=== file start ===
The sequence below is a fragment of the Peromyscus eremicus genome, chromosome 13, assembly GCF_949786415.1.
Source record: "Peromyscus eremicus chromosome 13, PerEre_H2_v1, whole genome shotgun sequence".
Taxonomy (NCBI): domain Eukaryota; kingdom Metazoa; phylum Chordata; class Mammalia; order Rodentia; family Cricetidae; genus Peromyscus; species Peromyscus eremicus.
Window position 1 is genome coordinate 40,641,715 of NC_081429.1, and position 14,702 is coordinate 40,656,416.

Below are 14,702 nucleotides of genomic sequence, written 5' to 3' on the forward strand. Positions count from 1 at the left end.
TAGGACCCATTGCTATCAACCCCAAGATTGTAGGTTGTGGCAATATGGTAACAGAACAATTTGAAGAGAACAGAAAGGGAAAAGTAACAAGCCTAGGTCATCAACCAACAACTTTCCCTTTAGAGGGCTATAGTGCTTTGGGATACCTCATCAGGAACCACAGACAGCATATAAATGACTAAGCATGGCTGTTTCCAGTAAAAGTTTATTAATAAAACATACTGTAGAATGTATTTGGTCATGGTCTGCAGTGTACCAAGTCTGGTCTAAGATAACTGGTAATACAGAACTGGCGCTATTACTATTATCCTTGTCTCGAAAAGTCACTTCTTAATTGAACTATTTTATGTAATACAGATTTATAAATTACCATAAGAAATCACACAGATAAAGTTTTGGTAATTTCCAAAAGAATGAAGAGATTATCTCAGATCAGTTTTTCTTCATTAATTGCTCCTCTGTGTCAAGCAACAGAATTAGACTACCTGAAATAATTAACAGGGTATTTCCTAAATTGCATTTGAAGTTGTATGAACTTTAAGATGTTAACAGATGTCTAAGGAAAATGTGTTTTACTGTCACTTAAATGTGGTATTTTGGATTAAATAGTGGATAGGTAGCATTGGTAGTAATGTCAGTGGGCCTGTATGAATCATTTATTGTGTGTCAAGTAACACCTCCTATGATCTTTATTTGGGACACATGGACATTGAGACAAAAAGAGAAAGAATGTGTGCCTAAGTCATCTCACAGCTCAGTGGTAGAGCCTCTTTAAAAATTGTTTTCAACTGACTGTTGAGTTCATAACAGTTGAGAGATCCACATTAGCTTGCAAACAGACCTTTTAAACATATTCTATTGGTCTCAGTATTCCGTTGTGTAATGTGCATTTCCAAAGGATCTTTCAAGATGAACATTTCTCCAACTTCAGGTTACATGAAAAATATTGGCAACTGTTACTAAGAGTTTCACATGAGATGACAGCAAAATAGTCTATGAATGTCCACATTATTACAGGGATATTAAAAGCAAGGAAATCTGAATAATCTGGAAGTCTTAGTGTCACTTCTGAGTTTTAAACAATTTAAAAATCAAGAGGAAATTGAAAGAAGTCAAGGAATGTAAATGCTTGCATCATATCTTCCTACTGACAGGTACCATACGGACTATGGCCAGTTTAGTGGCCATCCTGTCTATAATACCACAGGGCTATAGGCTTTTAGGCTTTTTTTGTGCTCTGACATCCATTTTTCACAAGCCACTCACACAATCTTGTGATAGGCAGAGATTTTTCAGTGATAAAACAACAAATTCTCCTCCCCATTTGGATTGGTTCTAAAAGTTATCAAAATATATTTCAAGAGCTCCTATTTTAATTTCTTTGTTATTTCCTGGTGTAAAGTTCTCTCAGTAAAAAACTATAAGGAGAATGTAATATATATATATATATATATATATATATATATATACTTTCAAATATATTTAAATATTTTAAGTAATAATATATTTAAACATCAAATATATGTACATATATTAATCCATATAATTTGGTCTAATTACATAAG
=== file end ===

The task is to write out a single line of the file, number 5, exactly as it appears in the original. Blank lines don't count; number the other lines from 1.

Below are 14,702 nucleotides of genomic sequence, written 5' to 3' on the forward strand. Positions count from 1 at the left end.